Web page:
Advertising Deductions for Businesses Are Not Tax Loopholes
Some ideas in Washington never seem to die, no matter the lack of merits. One of these ideas is to eliminate (or, more commonly, to limit) the deduction for advertising expenses for businesses.
In our tax system, we tax profits. A profit is the difference between revenue generated and costs incurred. This is common sense. Companies can't pay taxes on what they don't have. A "cash flow" profits tax system is the ideal model, and one which tax policy should be moving toward (most notably by moving from depreciation to full expensing on business fixed investment).
Advertising is just one of many costs of doing business that firms are properly allowed to deduct. Other costs might include wages and other forms of compensation, travel, rent, etc. None of this is particularly exotic.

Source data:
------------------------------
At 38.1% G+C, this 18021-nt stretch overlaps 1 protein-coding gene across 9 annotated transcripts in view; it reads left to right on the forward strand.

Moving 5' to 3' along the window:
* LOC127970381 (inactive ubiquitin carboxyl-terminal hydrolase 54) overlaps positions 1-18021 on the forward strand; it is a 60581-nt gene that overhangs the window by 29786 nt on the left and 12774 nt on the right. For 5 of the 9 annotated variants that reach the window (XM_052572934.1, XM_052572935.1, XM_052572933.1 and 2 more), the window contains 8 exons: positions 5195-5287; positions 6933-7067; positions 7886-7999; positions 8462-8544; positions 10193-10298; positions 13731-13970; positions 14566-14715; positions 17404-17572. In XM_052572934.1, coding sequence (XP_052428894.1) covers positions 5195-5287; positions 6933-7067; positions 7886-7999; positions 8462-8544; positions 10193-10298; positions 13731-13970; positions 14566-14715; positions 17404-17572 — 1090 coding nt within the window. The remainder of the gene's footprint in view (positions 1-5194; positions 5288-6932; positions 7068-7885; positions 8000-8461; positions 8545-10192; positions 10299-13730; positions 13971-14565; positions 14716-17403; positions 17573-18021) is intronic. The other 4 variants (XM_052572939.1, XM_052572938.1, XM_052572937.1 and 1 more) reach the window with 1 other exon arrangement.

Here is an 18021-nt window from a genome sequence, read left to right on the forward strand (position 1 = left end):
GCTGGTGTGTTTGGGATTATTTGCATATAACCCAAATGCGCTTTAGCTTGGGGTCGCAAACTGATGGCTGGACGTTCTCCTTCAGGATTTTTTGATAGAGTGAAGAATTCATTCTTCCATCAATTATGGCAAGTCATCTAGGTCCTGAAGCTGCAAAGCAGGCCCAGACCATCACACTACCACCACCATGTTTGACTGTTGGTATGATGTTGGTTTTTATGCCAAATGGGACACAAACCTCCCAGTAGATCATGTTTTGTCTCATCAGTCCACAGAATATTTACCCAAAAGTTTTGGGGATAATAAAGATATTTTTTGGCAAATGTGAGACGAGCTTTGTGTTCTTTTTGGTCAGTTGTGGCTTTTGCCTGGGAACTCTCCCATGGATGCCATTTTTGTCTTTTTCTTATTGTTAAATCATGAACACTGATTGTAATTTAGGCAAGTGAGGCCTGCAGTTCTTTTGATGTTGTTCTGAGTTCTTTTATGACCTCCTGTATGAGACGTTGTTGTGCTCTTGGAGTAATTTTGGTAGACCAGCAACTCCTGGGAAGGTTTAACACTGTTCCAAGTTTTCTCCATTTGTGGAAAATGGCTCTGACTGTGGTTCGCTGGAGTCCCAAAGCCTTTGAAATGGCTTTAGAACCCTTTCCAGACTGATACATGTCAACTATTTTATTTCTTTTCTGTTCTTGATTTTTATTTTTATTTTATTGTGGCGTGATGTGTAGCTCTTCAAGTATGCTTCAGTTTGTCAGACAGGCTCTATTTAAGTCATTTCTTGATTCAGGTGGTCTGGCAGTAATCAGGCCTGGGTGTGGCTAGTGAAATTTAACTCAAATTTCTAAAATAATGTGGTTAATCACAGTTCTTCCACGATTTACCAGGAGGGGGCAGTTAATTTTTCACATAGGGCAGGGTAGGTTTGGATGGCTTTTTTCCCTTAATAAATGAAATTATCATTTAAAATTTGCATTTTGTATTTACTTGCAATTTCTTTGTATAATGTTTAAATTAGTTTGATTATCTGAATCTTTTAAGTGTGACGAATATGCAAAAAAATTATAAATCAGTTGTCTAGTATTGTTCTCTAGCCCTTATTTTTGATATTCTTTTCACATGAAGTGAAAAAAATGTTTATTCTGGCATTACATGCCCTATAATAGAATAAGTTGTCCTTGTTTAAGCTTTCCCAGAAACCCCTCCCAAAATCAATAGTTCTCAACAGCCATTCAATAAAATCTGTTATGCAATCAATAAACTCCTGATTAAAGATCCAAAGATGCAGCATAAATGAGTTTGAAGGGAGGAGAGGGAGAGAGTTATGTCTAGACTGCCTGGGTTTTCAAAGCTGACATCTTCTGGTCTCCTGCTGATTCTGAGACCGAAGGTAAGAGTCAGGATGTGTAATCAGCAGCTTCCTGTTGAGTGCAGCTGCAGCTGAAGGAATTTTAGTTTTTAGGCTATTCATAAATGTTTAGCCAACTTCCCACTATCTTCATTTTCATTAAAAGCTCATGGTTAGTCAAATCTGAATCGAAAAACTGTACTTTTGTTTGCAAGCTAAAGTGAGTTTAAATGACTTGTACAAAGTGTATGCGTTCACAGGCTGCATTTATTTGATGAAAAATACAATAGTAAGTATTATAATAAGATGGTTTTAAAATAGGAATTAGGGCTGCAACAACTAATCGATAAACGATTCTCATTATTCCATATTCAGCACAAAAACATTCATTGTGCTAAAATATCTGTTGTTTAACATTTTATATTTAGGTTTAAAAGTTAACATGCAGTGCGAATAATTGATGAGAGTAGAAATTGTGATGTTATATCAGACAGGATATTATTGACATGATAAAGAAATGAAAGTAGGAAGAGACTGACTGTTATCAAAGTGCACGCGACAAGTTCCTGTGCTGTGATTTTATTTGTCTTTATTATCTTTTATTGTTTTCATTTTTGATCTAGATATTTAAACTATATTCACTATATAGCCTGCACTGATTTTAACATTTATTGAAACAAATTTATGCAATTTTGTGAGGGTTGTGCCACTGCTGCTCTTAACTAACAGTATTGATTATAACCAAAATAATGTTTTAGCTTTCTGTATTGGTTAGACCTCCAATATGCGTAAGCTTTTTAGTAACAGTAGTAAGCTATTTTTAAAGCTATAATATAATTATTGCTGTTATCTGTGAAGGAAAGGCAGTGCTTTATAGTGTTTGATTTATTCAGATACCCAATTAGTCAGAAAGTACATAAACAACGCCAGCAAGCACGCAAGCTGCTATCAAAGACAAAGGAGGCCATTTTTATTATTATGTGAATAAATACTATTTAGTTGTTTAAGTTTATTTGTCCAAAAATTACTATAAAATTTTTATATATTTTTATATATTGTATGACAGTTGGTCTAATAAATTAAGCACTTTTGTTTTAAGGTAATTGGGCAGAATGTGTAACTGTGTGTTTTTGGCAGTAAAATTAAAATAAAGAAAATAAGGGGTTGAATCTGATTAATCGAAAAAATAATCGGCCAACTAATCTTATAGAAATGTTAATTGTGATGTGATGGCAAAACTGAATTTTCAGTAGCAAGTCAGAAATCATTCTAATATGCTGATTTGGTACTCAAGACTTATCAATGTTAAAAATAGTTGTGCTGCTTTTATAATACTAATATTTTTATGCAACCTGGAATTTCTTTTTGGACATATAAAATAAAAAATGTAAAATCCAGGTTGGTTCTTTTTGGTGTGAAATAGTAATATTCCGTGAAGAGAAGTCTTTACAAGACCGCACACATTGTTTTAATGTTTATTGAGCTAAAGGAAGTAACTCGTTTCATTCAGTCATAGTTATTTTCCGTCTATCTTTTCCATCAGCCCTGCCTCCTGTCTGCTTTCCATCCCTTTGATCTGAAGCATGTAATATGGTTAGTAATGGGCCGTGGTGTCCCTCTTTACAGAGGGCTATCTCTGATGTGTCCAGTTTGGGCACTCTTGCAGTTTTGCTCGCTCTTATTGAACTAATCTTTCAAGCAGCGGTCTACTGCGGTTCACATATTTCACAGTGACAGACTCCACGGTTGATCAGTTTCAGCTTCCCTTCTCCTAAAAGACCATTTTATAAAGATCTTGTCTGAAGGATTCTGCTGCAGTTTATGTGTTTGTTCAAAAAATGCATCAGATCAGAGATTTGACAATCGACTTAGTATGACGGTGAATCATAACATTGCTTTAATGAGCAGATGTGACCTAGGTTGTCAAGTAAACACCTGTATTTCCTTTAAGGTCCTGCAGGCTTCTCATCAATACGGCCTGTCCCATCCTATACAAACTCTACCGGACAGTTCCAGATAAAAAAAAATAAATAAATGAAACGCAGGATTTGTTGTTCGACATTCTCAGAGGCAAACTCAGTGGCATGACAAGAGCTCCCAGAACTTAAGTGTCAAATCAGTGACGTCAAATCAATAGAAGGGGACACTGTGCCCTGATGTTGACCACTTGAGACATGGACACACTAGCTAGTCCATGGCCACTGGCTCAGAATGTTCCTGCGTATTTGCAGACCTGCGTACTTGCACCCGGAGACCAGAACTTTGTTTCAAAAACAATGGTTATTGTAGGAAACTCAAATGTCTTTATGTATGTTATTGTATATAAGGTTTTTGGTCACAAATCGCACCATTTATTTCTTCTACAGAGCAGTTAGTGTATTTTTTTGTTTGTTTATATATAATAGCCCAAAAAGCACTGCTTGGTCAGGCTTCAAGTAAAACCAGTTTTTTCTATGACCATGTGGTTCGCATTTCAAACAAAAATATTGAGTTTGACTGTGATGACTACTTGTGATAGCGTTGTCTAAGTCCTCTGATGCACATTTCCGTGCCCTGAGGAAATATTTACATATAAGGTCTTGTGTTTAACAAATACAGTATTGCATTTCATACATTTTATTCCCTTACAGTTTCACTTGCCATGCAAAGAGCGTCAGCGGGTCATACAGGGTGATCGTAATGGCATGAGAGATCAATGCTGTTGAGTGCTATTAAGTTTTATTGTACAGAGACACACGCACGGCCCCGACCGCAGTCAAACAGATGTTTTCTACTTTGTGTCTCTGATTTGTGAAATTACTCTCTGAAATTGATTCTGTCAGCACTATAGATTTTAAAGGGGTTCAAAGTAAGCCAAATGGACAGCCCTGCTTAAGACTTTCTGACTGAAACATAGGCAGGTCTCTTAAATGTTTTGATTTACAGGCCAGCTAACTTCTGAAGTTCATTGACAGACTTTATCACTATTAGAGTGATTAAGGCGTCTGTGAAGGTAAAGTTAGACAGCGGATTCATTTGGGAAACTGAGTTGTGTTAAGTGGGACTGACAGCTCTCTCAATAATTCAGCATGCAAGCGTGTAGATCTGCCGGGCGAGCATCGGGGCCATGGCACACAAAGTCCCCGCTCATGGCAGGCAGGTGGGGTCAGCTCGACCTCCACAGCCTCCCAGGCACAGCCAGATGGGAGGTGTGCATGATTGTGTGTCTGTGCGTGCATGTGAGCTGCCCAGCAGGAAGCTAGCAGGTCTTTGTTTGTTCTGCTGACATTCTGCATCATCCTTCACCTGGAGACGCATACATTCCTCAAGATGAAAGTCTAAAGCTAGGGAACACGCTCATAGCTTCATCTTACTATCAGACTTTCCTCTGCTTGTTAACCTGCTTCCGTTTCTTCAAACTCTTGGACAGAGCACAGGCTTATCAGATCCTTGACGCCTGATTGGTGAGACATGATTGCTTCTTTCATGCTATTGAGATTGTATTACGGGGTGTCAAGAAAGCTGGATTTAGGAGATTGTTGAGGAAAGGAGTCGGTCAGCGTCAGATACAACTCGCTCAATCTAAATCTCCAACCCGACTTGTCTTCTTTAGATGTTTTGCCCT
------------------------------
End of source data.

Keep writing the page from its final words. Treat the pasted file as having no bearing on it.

Yet there is a continued push to see advertising deductions curtailed in some strange and arbitrary way. The latest and most concerning iteration we've seen of this is from H.R. 1, the "Tax Reform Act of 2014." It proposed "amortizing" (deducting over several years) advertising costs. This raised a whopping $169 billion in taxes over a decade.
This is simply bad tax policy. Why would a cost not be deducted the year it is incurred? Why not have similar treatments for wages paid, rents paid, or the costs of staples and paperclips? The reason is simple--those are current costs, and current costs are deducted against current revenues to arrive at taxable profits.
Neither the Office and Management and Budget (OMB) nor the Joint Committee on Taxation (JCT) consider the advertising deduction a loophole, or in their parlance a "tax expenditure." Nor should they--it would be absurd to do so.
Congressional tax policy makers would be well advised to steer clear of such gimmicky tax policy as they struggle to construct pro-growth and pro-family tax reform.